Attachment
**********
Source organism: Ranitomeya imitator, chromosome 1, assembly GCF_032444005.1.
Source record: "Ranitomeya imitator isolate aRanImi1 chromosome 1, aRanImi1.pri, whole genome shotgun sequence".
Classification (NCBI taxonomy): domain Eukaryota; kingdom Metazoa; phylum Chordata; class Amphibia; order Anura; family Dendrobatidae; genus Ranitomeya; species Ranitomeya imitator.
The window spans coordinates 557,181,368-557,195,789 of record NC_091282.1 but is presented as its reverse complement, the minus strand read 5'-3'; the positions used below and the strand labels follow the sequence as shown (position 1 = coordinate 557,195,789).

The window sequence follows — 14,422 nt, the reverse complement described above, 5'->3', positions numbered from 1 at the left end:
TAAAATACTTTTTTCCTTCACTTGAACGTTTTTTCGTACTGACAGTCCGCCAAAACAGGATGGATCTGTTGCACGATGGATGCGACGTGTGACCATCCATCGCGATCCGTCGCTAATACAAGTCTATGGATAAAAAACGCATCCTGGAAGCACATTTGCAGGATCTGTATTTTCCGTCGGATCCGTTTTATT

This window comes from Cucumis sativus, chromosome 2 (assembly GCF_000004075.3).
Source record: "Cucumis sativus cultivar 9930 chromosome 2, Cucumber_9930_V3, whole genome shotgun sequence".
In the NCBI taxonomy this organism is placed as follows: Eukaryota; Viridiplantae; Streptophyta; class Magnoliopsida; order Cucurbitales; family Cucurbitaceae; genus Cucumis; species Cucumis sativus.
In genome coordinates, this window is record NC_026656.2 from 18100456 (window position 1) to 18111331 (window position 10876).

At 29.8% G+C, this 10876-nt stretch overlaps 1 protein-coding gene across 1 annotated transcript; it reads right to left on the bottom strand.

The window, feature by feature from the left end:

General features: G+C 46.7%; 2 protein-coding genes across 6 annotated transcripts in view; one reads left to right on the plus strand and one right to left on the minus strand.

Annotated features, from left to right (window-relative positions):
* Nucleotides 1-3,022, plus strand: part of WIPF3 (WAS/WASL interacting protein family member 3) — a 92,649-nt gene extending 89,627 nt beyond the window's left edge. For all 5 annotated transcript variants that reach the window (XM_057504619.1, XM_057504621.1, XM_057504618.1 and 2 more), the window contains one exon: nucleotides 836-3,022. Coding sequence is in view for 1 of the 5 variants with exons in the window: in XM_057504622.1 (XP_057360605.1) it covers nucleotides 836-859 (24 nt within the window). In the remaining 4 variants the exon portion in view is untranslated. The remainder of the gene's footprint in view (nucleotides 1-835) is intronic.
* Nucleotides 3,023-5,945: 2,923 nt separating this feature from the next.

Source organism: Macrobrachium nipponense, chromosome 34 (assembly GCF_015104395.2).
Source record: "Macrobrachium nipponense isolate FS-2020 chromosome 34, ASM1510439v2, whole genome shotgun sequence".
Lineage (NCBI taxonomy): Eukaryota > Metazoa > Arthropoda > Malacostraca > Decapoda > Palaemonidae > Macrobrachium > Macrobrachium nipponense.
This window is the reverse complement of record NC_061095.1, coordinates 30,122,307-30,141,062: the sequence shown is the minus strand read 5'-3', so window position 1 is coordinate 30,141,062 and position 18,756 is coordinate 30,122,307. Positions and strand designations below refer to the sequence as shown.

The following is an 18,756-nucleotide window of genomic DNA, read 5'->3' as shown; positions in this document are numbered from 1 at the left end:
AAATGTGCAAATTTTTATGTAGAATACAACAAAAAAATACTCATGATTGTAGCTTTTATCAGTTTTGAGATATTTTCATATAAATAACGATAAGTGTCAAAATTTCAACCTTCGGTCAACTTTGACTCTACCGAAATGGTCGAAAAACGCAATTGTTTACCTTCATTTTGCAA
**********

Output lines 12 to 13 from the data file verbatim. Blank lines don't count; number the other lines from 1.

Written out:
The window, feature by feature from the left end:

General features: G+C 46.7%; 2 protein-coding genes across 6 annotated transcripts in view; one reads left to right on the plus strand and one right to left on the minus strand.